Fitness in terms of endurance activities like cycling is broadly determined by how much oxygen can be delivered to your working muscles.
This system starts with your lungs and heart and these work closely together in response to the levels of carbon dioxide (CO2) in your blood. As you begin to exercise, CO2 levels increase because CO2 is one of the waste products from burning fuel in your muscles.
When this is detected by your nervous system (which, if you use the earlier motor vehicle analogy, acts as an engine management system) your breathing deepens and quickens and your heart rate rises. Hormones released during exercise also play a role in this.
A cyclist's heartand lungs
The more oxygen your heart and lungs can deliver to your muscles, the faster you can ride. To a certain extent this is addressed by deeper, faster breathing and by increasing the heart's rate of beating.
However, there is a limit to how deeply you can breath, the number of times you can breathe per minute, and the speed and frequency with which your heart muscle can contract.
So the body's response to exercise is two-fold. Lung capacity increases, or they become more efficient, and heart chambers grow bigger and heart muscles stronger. This means more oxygen is taken in for the blood to carry, and a greater volume of blood is pumped per beat (the stroke volume).
|72 beats per min - the average adult resting heart rate||4.8 litres - the average male adult lung capacity||25 litres per min - the cardiac output for a fit male cyclist|
It's worth noting at this stage that some people start out with bigger lung capacities and hearts than others, and that there is evidence that the lung and heart's response to training is genetically determined, too.
Evidence of these adaptations can be found by measuring lung capacity and resting heart rate. Heart rate in particular shows adaptation to exercise. Because a well-trained heart pumps more blood per beat, it doesn't beat as often at rest as an untrained one. A low resting heart rate is evidence of this is.
Increasing your lung capacity is quite difficult. There is evidence that it depends of genetics, and it's influenced by how active you were in childhood and a number of other factors. One thing you can do to improve lung function is to get things that can hamper your breathing, like asthma, under control.
You can do a variety of simple exercises that will strengthen your diaphragm, which will help you exhale more powerfully. Swimming, so long as you remember to exhale under water, is very good for this.
Don't worry too much, though, because the lung capacities of cyclists who have similar ability can vary widely. Yes, his huge lungs did help Miguel Indurain win five Tours de France, but the Tour has also been won five times by a variety of riders with far smaller lungs as well.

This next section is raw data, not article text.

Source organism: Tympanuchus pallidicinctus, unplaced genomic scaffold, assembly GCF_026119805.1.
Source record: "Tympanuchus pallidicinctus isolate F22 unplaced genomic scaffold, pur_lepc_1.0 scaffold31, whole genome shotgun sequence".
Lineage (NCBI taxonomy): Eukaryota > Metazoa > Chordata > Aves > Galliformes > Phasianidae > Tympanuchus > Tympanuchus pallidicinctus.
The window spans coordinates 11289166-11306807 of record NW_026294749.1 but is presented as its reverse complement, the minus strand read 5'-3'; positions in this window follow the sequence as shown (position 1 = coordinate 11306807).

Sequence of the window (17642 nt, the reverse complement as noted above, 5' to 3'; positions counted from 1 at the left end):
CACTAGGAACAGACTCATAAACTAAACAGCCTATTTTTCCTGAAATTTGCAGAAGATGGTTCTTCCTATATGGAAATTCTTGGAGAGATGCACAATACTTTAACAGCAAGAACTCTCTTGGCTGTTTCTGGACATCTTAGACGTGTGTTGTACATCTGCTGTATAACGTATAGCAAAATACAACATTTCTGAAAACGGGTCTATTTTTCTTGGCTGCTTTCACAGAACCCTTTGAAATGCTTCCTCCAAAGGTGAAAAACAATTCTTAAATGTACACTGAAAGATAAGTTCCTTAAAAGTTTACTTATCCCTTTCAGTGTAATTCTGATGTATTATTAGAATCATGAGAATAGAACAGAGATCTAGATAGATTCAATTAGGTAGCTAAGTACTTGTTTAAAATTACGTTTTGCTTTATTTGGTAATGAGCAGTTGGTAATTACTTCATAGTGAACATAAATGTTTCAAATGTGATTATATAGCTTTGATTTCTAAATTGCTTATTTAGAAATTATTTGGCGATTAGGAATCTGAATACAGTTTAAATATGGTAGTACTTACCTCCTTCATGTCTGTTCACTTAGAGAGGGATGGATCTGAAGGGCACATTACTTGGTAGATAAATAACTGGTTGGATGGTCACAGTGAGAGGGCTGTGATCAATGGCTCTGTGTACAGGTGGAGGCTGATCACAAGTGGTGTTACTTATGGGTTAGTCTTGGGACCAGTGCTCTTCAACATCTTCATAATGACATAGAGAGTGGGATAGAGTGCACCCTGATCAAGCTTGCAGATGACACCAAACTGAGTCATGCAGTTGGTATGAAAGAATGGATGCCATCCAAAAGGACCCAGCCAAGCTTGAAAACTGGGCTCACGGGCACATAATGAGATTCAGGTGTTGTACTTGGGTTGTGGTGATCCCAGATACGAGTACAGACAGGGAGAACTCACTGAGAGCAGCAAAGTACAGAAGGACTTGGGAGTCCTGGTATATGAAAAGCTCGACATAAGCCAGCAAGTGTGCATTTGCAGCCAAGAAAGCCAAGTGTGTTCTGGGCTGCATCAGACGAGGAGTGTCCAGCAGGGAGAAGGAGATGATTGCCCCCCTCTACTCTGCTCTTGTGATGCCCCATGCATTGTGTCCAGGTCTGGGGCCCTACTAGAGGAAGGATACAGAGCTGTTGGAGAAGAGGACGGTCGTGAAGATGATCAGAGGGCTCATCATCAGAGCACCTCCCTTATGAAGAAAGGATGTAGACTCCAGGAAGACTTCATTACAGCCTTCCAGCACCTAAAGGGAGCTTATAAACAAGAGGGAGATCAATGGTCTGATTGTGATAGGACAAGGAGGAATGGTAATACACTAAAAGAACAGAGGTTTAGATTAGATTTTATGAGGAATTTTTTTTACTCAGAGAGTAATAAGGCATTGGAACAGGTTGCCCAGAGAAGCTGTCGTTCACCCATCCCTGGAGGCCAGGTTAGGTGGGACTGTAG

A well-conditioned, large heart is much more of an indicator of fitness than lung capacity.
Endurance training, like riding long distances, and interval training, where you make intense efforts, will increase the size of your heart chambers. So long as you allow sufficient recovery time for adaptations to take place, and you make whatever exercise you do progressively harder.
Interval training also increases heart muscle size, which is necessary to pump more blood per beat because a greater volume of blood is heavier.
|28 beats per min - Miguel Indurain's resting heart rate||7.8 litres - Miguel Indurain's lung capacity||50 litres Miguel Indurain's cardiac output|
If you follow the training schedules in Cycling Fitness these will bring about the desired changes in your heart and make your lungs more efficient.
Your heart is a double circulation pump with four chambers that are powered by muscular walls and separated by valves. The atria, at the top of the heart receive blood and the ventricles below them pump it out. The right ventricle pumps blood to the lungs, where gas exchange takes place.
Oxygenated blood then returns to the left atrium, where a valve allows it into the left ventricle, which contracts, pumping the oxygenated blood around your body. De-oxygenated blood returns to the right atrium. Heartbeats are controlled by electrical signals which respond to levels of carbon dioxide in the blood.
The primary function of your lungs is to transfer oxygen from the atmosphere to your bloodstream, as well as expel carbon dioxide from your bloodstream into the atmosphere.
To perform this gas exchange, air is first drawn through your mouth and nose and along a network of constantly dividing tubes that end in thousands of thin-walled sacks called alveoli. These are surrounded by ultra-thin blood capillaries, which is where the gas exchange takes place.
You lungs work like bellows sucking in and blowing out air. When a thin sheet of muscle at their base called the diaphragm contracts, lung volume increases and the pressure inside them decreases compared to the outside air. This causes air to rush into the lungs, and when the diaphragm relaxes, air is pushed out again.
Your rib cage can also expand and contract, powered by muscles surrounding it. You lungs never fully empty of air, and the amount you breath in and out (the tidal volume) that's usable is nowhere near their full capacity.
This article was first published in the Spring 2011 issue of Cycling Fitness. You can also read our magazines on your computer or tablet device via Zinio, or downloading from the Apple store (opens in new tab) and also through Kindle Fire.
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Founded in 1891, Cycling Weekly and its team of expert journalists brings cyclists in-depth reviews, extensive coverage of both professional and domestic racing, as well as fitness advice and 'brew a cuppa and put your feet up' features. Cycling Weekly serves its audience across a range of platforms, from good old-fashioned print to online journalism, and video.
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